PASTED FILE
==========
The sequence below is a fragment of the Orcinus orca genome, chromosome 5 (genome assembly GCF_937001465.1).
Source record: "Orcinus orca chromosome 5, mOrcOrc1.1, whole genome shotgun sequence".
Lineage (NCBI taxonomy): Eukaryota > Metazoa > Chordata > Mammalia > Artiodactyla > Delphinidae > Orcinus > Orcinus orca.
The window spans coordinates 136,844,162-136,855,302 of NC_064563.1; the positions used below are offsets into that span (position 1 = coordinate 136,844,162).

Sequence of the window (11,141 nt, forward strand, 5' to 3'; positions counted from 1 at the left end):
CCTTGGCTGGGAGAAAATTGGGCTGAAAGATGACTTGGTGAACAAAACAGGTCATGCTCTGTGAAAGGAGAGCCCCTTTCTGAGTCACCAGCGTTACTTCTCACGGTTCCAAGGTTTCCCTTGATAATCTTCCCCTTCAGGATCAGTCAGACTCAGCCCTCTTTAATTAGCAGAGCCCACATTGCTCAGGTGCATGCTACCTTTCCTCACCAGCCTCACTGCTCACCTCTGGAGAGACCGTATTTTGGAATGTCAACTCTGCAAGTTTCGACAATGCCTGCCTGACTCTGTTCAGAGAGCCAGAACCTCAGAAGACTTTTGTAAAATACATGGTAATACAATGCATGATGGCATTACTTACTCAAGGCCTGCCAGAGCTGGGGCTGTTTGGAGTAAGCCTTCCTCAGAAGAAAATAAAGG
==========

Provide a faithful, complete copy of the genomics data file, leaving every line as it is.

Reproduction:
The sequence below is a fragment of the Orcinus orca genome, chromosome 5 (genome assembly GCF_937001465.1).
Source record: "Orcinus orca chromosome 5, mOrcOrc1.1, whole genome shotgun sequence".
Lineage (NCBI taxonomy): Eukaryota > Metazoa > Chordata > Mammalia > Artiodactyla > Delphinidae > Orcinus > Orcinus orca.
The window spans coordinates 136,844,162-136,855,302 of NC_064563.1; the positions used below are offsets into that span (position 1 = coordinate 136,844,162).

Sequence of the window (11,141 nt, forward strand, 5' to 3'; positions counted from 1 at the left end):
CCTTGGCTGGGAGAAAATTGGGCTGAAAGATGACTTGGTGAACAAAACAGGTCATGCTCTGTGAAAGGAGAGCCCCTTTCTGAGTCACCAGCGTTACTTCTCACGGTTCCAAGGTTTCCCTTGATAATCTTCCCCTTCAGGATCAGTCAGACTCAGCCCTCTTTAATTAGCAGAGCCCACATTGCTCAGGTGCATGCTACCTTTCCTCACCAGCCTCACTGCTCACCTCTGGAGAGACCGTATTTTGGAATGTCAACTCTGCAAGTTTCGACAATGCCTGCCTGACTCTGTTCAGAGAGCCAGAACCTCAGAAGACTTTTGTAAAATACATGGTAATACAATGCATGATGGCATTACTTACTCAAGGCCTGCCAGAGCTGGGGCTGTTTGGAGTAAGCCTTCCTCAGAAGAAAATAAAGG